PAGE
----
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Santa Cruz To Consider New Homeless Camping Rules

Erika Mahoney
According to the 2019 Santa Cruz County homeless census, there are nearly 900 homeless people living in the City of Santa Cruz.

UPDATE 11/27/19 3:45PM: Santa Cruz City Council decided more input from the community and CACH, or the Community Advisory Committee on Homelessness, is needed before a final decision.  

During Tuesday’s city council meeting in Santa Cruz, officials will be discussing new approaches to address homelessness – through tightening their camping ordinance and possibly adding more shelter beds this winter.

Under consideration are new camping regulations, which would essentially prohibit homeless people from setting up camp during daylight hours.

Police Chief Andy Mills says this will give the city tools to deal with the community’s concerns around homeless encampments in public spaces.

“People are very concerned about the conditions that people are living in. But they're also very concerned about the conditions that they're living in that affect the greater community, the sanitation, the health, the human waste, the discarded needles, the trash, the visual appearance,” Mills said.

A first time penalty would be $20 or 3 hours of community service. Under the previous camping regulations, which were last updated nine years ago, eight hours of community service was required.

The amended camping ordinance would not cite people for camping at night if there are no open shelter beds.

The ordinance is being updated to conform to a 9th Circuit Court of Appeals ruling last year in the Martin vs. City of Boise case. The court ruled that it’s unconstitutional to punish homeless people for sleeping outside on public property if there’s no alternative shelter available for them. Since the ruling, the city’s camping ordinance has been suspended.

Alicia Kuhl feels with proposed, new rules, the city is creating more hardship for the homeless. She’s especially worried about disabled people and those who need to rest during the day. She’s also worried about bad weather.

“Instead of trying to drive all of this policy that is hurting the homeless and makes things harder for them, they need to start being more supportive and looking for solutions and ways to, you know, build people up instead of tearing them down,” Kuhl said.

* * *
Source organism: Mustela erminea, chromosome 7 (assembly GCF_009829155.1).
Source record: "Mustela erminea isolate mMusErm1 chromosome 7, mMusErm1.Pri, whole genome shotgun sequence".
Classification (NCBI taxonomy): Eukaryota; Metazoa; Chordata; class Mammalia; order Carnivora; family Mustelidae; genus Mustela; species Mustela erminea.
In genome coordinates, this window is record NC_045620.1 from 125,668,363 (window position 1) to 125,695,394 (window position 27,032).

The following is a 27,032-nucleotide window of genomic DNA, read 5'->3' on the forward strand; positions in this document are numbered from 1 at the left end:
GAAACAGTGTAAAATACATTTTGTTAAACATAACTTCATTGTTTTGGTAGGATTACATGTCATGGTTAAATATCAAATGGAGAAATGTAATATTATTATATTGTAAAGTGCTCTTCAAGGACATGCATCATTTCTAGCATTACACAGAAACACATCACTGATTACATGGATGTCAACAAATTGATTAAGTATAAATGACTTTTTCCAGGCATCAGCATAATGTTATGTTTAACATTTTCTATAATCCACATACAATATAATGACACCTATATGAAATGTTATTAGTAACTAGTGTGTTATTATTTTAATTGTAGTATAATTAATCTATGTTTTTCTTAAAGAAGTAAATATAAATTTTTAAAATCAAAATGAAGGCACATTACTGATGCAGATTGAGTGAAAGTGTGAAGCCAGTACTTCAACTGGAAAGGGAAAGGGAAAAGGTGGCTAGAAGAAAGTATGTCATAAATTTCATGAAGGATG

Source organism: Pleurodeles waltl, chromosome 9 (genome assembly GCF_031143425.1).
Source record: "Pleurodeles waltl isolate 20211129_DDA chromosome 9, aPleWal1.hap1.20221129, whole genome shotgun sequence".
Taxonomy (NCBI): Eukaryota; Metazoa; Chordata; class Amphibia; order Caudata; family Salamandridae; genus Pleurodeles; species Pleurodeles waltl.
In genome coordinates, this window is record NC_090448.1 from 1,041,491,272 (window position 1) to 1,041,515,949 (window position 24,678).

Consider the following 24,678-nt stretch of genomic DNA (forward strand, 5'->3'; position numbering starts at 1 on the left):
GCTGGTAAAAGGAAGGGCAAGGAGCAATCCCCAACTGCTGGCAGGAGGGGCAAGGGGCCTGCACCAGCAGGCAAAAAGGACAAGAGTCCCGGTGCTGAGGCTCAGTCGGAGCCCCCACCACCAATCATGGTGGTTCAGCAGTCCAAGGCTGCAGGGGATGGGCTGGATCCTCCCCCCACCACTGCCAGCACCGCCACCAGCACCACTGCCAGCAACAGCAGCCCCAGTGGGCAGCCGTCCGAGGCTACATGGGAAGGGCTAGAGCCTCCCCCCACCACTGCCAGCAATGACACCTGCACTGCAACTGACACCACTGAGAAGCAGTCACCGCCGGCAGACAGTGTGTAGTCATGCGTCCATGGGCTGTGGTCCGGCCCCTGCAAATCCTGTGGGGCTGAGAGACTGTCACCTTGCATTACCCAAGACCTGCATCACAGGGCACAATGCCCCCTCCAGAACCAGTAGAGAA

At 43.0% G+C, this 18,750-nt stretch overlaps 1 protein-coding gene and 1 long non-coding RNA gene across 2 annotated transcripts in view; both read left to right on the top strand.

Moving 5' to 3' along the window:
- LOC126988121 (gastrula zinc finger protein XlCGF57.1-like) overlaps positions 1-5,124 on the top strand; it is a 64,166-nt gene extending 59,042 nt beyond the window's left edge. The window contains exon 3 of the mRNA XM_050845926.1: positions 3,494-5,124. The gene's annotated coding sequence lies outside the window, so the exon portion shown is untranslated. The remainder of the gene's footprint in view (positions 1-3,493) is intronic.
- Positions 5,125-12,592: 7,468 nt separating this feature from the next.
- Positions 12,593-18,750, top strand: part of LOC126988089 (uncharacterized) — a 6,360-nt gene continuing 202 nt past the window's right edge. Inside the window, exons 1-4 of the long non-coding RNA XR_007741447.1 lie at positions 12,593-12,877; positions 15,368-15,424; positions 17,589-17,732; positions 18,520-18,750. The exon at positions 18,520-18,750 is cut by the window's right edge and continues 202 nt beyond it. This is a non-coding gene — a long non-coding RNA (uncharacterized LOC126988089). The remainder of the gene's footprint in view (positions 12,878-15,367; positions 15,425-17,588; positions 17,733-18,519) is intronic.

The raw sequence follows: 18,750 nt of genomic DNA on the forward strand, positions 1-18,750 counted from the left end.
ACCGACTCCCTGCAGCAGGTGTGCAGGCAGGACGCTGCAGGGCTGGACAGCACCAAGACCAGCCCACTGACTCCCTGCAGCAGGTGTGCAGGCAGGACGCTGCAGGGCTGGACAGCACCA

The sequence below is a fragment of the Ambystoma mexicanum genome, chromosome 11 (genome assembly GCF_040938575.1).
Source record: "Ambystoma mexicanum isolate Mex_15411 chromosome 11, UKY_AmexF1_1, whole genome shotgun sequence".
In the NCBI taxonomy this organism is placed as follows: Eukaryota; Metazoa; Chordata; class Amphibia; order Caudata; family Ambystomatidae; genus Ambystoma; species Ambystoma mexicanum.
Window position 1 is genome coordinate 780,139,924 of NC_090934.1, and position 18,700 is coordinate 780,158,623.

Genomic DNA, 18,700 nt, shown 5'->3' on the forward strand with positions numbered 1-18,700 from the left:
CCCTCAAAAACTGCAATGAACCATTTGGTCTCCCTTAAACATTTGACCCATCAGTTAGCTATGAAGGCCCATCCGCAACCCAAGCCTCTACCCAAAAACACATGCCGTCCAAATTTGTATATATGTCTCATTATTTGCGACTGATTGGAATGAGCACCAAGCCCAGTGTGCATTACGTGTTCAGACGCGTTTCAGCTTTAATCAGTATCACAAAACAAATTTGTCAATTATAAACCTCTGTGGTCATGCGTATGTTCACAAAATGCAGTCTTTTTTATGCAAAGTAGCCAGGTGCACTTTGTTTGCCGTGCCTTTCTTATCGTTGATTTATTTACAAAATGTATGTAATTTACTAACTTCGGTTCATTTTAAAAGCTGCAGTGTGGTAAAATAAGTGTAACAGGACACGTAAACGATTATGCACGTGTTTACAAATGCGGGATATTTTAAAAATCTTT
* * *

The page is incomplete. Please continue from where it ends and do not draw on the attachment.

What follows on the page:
Kuhl is president of the Santa Cruz chapter of the California Homeless Union. She spoke near a now empty encampment behind Gateway Plaza. Earlier this month, police cleared the camp out for a second time this year, sending dozens of homeless back to the streets, along the highway and into the woods.

Credit Erika Mahoney
This November, police cleared out the homeless encampment behind Gateway Plaza in Santa Cruz. The camp was recently renamed Camp Phoenix. Wood chips cover the ground and "area closed" signs hang on the metal fence.

Within the past two months, two homeless women have died. Deseire Quintero was crushed and killed by a tree on October 27. She was checking on a neighbor’s campsite in the woods when the tree fell on her during strong winds. On November 17, an elderly homeless woman was found dead on Cedar Street.

City officials admit the amended camping ordinance is only addressing the symptoms of a much broader problem.

“And in order to effectively deal with that, we really need more resources and more action to be taken by the county and state and federal government,” Santa Cruz City Attorney Tony Condotti said.

During Tuesday’s city council meeting, officials will also discuss the prospect of opening more shelter beds for the winter, possible at the Veterans of Foreign War Post 7263 on 7th Avenue. A letter from Santa Cruz County officials expressed support of this move. According to the latest homeless census, there are nearly 900 people living unsheltered in Santa Cruz, and about 300 in shelters.

Erika joined KAZU in 2016. Her roots in radio began at an early age working for the independent community radio station in her hometown of Boulder, Colorado. After graduating from the S.I. Newhouse School of Public Communications at Syracuse University in 2012, Erika spent four years working as a television reporter. She’s very happy to be back in public radio and loves living in the Monterey Bay Area.
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